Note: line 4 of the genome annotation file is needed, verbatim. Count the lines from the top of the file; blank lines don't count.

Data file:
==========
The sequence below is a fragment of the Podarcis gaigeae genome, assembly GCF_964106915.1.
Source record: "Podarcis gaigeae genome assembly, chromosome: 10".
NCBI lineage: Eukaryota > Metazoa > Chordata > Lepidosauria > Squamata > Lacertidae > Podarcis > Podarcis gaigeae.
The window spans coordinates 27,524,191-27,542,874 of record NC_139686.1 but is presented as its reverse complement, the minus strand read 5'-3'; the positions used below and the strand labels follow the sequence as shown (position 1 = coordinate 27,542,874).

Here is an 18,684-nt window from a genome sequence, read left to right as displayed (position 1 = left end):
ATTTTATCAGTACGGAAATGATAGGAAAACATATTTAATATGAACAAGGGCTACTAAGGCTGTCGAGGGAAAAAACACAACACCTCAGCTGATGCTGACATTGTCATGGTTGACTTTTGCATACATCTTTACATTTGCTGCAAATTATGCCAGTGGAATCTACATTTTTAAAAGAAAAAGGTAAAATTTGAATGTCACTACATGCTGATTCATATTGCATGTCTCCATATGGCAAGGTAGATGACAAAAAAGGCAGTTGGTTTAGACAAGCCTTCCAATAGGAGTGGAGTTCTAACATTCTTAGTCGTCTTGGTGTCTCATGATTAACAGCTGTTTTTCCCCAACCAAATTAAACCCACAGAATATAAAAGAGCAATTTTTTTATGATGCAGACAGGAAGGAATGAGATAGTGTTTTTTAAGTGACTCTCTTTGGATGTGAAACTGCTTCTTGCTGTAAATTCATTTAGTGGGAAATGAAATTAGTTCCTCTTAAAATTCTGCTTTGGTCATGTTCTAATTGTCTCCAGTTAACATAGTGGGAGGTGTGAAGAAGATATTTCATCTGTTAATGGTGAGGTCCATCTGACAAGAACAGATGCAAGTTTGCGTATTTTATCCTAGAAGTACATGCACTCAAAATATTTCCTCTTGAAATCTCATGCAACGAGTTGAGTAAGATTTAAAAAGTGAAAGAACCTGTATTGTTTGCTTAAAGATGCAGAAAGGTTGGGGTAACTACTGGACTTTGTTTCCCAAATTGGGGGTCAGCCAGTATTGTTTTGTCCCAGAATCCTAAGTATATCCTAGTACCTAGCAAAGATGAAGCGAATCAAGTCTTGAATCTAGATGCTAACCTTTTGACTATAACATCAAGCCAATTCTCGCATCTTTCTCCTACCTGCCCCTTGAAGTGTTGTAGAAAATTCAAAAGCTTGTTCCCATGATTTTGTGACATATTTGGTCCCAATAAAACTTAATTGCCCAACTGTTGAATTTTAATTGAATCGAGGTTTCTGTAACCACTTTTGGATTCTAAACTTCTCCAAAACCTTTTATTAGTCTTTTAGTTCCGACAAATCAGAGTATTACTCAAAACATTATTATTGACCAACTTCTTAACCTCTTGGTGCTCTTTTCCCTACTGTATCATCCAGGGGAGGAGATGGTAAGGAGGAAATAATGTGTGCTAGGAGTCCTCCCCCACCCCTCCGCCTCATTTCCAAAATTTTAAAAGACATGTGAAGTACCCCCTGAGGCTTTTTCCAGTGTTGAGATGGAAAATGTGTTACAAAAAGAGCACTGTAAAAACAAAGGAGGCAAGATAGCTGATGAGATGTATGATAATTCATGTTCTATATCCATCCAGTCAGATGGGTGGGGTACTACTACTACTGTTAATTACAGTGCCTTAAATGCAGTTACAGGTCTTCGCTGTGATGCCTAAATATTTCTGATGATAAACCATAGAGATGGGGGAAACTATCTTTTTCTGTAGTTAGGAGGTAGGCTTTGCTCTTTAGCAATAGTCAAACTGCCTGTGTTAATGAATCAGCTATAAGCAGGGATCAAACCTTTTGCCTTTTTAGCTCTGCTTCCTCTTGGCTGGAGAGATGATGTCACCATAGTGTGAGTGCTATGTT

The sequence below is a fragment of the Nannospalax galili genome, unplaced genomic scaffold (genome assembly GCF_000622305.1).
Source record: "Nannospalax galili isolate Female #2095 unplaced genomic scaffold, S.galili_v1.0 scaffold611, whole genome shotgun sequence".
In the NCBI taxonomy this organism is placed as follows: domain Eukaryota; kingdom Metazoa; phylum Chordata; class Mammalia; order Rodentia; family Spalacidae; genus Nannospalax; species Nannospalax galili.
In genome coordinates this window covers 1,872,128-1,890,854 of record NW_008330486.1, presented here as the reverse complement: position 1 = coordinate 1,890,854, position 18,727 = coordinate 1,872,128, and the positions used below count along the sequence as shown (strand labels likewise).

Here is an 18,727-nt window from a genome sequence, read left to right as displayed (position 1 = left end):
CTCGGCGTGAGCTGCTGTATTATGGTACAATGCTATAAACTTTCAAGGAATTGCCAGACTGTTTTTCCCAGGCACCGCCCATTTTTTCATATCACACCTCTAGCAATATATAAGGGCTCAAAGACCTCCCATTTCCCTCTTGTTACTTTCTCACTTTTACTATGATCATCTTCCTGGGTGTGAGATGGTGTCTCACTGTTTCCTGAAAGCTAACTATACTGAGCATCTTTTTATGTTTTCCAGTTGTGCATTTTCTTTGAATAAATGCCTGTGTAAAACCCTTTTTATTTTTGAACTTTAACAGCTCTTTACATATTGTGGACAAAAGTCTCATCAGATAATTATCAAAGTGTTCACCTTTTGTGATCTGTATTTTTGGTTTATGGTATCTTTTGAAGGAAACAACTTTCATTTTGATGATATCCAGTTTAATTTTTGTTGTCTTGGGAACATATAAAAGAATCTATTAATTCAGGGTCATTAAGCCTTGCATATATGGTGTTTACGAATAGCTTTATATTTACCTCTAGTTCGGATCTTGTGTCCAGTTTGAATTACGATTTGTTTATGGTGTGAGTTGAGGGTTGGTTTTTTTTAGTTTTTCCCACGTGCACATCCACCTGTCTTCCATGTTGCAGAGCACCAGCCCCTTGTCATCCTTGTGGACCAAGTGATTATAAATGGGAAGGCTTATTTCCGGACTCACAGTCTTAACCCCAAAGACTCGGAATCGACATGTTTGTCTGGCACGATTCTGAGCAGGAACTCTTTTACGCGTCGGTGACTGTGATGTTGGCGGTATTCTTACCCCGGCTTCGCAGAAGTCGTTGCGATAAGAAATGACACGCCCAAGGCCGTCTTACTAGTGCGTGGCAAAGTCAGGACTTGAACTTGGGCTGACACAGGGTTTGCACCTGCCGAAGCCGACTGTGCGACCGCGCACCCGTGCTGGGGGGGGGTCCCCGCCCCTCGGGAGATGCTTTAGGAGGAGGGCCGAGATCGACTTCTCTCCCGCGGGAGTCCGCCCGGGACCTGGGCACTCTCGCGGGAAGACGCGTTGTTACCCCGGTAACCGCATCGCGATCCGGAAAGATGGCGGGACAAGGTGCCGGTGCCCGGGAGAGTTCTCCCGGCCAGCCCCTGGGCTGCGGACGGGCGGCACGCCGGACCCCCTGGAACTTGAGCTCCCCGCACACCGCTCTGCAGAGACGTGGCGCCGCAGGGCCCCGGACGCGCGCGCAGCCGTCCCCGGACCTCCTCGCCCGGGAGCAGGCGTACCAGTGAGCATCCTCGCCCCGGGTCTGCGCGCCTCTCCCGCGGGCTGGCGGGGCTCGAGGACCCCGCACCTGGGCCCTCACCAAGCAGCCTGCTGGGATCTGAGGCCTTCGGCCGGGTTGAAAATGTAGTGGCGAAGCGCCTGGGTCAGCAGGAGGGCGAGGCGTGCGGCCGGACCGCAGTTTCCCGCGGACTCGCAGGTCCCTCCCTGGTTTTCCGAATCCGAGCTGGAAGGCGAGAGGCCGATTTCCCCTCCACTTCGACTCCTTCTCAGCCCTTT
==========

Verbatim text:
The window spans coordinates 27,524,191-27,542,874 of record NC_139686.1 but is presented as its reverse complement, the minus strand read 5'-3'; the positions used below and the strand labels follow the sequence as shown (position 1 = coordinate 27,542,874).